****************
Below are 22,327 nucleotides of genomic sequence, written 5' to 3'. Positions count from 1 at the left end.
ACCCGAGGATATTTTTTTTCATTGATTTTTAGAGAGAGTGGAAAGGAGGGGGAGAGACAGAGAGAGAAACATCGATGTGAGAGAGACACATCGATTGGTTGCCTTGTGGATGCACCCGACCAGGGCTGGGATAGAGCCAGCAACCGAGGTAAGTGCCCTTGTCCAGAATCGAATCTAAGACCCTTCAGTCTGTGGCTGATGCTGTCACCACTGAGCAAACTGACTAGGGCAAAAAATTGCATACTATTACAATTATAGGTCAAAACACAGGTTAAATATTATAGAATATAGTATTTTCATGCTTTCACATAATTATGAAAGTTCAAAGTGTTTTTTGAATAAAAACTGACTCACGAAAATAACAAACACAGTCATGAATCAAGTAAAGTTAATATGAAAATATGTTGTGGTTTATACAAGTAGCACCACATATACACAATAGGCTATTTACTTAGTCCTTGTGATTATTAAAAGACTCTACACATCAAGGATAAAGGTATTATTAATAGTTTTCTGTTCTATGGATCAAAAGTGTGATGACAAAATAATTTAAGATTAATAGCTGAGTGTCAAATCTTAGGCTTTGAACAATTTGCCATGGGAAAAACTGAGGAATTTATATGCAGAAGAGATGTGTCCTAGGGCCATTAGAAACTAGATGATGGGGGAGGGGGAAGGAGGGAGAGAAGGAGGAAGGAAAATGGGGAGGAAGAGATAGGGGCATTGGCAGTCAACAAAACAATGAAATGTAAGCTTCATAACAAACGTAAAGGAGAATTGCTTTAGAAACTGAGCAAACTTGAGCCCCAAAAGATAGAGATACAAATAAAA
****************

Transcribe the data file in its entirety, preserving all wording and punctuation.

Below are 22,327 nucleotides of genomic sequence, written 5' to 3'. Positions count from 1 at the left end.
ACCCGAGGATATTTTTTTTCATTGATTTTTAGAGAGAGTGGAAAGGAGGGGGAGAGACAGAGAGAGAAACATCGATGTGAGAGAGACACATCGATTGGTTGCCTTGTGGATGCACCCGACCAGGGCTGGGATAGAGCCAGCAACCGAGGTAAGTGCCCTTGTCCAGAATCGAATCTAAGACCCTTCAGTCTGTGGCTGATGCTGTCACCACTGAGCAAACTGACTAGGGCAAAAAATTGCATACTATTACAATTATAGGTCAAAACACAGGTTAAATATTATAGAATATAGTATTTTCATGCTTTCACATAATTATGAAAGTTCAAAGTGTTTTTTGAATAAAAACTGACTCACGAAAATAACAAACACAGTCATGAATCAAGTAAAGTTAATATGAAAATATGTTGTGGTTTATACAAGTAGCACCACATATACACAATAGGCTATTTACTTAGTCCTTGTGATTATTAAAAGACTCTACACATCAAGGATAAAGGTATTATTAATAGTTTTCTGTTCTATGGATCAAAAGTGTGATGACAAAATAATTTAAGATTAATAGCTGAGTGTCAAATCTTAGGCTTTGAACAATTTGCCATGGGAAAAACTGAGGAATTTATATGCAGAAGAGATGTGTCCTAGGGCCATTAGAAACTAGATGATGGGGGAGGGGGAAGGAGGGAGAGAAGGAGGAAGGAAAATGGGGAGGAAGAGATAGGGGCATTGGCAGTCAACAAAACAATGAAATGTAAGCTTCATAACAAACGTAAAGGAGAATTGCTTTAGAAACTGAGCAAACTTGAGCCCCAAAAGATAGAGATACAAATAAAA